NATO and the new war: dealing with asymmetric threats before they become kinetic

I’m enjoying the privilege of attending this year’s Lennart Meri Conference in Tallinn and already there have been fascinating discussions in both formal sessions and informal conversations. Needless to say, despite the intention on focusing on the Baltic as a potential “mare nostrum”, Ukraine hangs heavily over the whole event. Many who were once considered hawks are able to, if I may extend the analogy, preen a little and feel that Moscow has justified their concerns admirably. And I cannot blame them.

If once the divide was between those who saw Russia as a problem, even a potential partner, rather than a threat and those who simply saw the threat, then I wonder if now the divide that is opening up is between those who think purely in terms of “old wars” rather than new. In Ukraine we have seen a distinctive evolution of old forms of political-military, covert-overt conflict. To be sure,  the Ukrainian situation was distinctive and extraordinary: a state in virtual collapse, a large Russia-looking minority, a disgruntled and scared eastern elite looking for a new krysha (‘roof’ – protection) and seeing it in Moscow. We do not see this in Europe. If Cossacks or Night Wolves motorcycle gangers rolled into Narva tomorrow, not only would the Estonian security forces be perfectly able to deal with them, but it they would have the support of the overwhelming majority of Russophone Estonians in doing it, too.

Instead, the response to any potential threat of “little green men” at the conference tends to focus on kinetic capacities: special forces, precision weapons, command and communication, etc. Understandable, and I agree that if foreign paramilitaries or special ops teams try to make their way into your country, these are the guys you want to unleash. Likewise, there’s is still certainly a value to a credible conventional and nuclear deterrence: had Ukraine’s forces been more capable and Kiev more decisive, then maybe things would not have reached the current stage.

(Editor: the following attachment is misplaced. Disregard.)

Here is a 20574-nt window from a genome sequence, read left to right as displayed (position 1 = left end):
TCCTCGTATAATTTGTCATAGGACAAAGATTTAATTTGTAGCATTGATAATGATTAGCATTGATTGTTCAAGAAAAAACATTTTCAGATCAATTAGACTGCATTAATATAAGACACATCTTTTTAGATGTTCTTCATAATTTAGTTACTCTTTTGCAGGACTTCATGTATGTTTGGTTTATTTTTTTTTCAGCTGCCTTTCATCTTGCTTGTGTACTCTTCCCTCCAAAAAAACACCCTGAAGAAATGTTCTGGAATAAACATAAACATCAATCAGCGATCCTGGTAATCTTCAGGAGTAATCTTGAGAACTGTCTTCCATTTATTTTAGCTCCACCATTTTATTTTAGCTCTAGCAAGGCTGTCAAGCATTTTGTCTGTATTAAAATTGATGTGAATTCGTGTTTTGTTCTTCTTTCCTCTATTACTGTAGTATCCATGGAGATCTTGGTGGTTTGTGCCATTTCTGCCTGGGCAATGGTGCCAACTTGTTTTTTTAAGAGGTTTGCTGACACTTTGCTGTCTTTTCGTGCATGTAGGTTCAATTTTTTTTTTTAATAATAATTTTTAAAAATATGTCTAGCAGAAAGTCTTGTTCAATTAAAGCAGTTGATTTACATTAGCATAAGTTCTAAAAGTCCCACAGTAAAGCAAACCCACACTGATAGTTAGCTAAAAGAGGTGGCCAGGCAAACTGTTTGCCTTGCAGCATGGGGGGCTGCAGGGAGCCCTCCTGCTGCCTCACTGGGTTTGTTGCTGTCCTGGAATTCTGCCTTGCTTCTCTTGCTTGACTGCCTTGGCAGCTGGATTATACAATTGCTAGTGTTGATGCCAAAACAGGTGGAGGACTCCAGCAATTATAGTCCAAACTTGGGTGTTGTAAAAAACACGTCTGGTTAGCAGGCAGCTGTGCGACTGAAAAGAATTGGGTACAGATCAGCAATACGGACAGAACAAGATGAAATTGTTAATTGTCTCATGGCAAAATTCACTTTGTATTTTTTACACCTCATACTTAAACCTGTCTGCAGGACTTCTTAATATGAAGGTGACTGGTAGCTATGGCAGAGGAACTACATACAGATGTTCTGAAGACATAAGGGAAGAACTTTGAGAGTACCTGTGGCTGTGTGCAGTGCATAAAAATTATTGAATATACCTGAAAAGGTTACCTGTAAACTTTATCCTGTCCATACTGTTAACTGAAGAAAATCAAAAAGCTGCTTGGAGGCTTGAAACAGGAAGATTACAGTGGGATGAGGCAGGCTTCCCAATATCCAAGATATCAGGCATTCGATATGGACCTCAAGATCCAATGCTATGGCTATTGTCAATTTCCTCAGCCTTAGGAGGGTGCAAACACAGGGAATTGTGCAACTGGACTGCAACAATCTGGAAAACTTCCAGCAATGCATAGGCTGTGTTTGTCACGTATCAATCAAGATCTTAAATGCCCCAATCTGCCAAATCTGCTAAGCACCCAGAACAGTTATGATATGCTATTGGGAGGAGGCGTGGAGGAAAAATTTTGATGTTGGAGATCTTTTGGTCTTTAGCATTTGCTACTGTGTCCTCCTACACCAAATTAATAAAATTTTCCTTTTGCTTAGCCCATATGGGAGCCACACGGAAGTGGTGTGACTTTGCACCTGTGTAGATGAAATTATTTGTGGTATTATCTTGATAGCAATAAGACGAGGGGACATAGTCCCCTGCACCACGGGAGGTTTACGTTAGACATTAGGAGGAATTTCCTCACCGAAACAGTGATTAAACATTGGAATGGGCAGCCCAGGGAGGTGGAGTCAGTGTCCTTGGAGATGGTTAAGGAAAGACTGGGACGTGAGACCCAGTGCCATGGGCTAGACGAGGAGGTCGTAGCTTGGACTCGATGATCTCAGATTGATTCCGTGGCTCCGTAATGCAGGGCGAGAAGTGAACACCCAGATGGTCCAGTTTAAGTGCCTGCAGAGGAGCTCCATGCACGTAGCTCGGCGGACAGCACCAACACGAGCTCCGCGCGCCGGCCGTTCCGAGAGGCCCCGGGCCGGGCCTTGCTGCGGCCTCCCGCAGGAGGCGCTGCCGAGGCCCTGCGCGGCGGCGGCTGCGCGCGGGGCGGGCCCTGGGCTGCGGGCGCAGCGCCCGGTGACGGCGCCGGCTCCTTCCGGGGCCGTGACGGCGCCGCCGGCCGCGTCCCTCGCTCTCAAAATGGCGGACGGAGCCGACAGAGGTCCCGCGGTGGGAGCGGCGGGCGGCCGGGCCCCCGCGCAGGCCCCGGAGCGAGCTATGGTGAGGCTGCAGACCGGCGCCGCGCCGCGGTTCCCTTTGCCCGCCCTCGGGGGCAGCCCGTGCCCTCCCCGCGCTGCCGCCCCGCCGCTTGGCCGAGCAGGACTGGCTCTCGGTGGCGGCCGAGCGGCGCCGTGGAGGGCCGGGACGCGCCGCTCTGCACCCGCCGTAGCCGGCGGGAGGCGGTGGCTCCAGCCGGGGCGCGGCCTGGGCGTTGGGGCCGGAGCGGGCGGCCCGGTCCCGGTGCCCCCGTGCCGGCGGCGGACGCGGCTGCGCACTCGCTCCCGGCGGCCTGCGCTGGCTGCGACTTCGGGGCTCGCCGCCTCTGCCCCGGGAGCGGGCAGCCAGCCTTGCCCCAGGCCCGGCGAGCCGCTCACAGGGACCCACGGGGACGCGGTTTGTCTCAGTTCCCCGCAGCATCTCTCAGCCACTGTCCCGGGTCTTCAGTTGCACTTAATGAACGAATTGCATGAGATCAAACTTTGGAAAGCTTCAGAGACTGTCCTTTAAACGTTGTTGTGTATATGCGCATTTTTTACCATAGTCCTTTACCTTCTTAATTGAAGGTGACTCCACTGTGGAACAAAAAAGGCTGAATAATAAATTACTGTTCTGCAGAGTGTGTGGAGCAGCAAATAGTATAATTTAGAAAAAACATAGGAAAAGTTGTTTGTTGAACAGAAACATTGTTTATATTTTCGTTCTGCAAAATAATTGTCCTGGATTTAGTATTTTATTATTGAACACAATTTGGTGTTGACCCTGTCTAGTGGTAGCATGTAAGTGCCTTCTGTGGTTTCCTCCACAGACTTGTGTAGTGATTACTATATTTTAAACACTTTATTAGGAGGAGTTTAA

But my point is that the Russians–if they really did want to make incursions into Europe–would only unleash such tactics after they had already created suitable conditions. Just as in Ukraine, they’d need already to have created pretexts, disorder, confusion, local allies.

In other words, the real conflict would not be so much PGMs vs LGMs (Precision-Guided Missiles vs Little Green Men) but a shadow one of ensuring that Russia’s abilities to create the preconditions for incursion could be deterred, detected and dealt with. The soldiers of this war are spies and criminals, cynical lobbyists and gullible commentators, businesses desperate to make a profit from Russia, and populations eager not to see themselves engaged in any civilizational struggle.

I appreciate NATO is not the obvious instrument with which to combat this potential threat, that is better suited to developing those kinetic solutions to the actual military stage of any conflict. But given that it is, at present, hard to see the EU able to muster the will, strategy, resources and cohesion to do the job, I wonder who else can fill the role of identifying and addressing this form of asymmetric warfare? If it comes to shooting, then I agree that the West needs smart, well-trained shooters. But given that the shooting stage would be the final one of an escalating campaign of subversion, division and misdirection, I’d rather this be headed off Putin’s guerrilla geopolitics before it reaches such a stage.